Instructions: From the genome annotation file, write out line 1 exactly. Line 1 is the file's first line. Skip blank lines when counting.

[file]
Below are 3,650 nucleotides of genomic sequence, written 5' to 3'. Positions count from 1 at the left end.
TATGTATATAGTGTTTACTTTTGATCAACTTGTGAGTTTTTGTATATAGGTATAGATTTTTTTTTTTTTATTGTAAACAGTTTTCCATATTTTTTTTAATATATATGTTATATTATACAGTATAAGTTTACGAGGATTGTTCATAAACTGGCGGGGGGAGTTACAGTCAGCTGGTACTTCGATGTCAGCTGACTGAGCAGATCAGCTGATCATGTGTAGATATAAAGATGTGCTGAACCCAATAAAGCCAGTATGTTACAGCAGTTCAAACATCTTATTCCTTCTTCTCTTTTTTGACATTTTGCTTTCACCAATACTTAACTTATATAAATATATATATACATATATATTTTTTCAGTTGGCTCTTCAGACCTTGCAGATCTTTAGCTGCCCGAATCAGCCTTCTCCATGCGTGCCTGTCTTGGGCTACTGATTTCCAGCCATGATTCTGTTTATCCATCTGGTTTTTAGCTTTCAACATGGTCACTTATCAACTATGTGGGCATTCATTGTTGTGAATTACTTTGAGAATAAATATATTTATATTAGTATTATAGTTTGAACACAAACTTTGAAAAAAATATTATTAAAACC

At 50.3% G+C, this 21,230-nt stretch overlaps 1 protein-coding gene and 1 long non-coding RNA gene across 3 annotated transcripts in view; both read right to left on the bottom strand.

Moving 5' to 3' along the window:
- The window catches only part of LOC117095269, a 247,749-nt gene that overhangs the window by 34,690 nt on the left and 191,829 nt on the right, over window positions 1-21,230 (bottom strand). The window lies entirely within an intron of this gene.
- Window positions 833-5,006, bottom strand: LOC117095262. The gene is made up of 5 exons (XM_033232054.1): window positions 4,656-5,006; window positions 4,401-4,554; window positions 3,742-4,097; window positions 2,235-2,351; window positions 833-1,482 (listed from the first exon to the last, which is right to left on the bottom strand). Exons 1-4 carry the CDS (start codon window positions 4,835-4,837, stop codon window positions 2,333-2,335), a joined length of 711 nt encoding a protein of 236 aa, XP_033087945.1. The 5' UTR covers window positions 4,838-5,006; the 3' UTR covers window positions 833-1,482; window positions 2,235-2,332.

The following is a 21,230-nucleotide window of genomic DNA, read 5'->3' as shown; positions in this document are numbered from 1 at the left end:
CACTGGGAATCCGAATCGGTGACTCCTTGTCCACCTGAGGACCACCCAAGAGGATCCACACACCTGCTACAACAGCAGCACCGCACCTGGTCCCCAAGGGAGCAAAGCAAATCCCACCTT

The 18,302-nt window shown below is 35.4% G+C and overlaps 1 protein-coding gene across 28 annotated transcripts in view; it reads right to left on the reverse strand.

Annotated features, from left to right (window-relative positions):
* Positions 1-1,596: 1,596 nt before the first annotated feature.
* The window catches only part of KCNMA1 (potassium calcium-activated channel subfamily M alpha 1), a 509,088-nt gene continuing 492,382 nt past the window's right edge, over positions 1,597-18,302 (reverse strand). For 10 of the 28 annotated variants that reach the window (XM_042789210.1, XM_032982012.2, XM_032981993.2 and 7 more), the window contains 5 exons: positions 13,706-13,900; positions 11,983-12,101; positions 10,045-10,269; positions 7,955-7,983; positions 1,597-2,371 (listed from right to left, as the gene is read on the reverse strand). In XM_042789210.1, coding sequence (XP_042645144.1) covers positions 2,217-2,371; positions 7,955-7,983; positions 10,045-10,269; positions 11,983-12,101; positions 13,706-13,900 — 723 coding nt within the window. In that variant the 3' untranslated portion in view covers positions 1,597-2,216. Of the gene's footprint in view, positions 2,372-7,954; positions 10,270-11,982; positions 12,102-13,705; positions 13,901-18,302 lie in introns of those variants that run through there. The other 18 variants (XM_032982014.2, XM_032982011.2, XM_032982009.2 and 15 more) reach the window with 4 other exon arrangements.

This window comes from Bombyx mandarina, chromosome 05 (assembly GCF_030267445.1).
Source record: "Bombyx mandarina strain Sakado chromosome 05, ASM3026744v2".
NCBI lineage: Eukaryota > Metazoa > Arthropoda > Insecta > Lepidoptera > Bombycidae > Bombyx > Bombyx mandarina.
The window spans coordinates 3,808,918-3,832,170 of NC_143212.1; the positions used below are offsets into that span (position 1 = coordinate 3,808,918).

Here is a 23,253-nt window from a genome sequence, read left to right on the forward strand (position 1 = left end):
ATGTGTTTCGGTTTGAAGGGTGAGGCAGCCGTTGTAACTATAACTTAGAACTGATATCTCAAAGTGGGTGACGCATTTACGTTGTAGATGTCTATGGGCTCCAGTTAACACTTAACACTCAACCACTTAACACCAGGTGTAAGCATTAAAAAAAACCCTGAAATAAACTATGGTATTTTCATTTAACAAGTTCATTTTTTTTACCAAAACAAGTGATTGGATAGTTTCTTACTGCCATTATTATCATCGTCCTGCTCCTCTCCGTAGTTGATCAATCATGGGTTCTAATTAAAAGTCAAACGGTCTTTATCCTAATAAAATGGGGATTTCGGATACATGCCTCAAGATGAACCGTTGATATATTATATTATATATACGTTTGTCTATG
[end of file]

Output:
Below are 3,650 nucleotides of genomic sequence, written 5' to 3'. Positions count from 1 at the left end.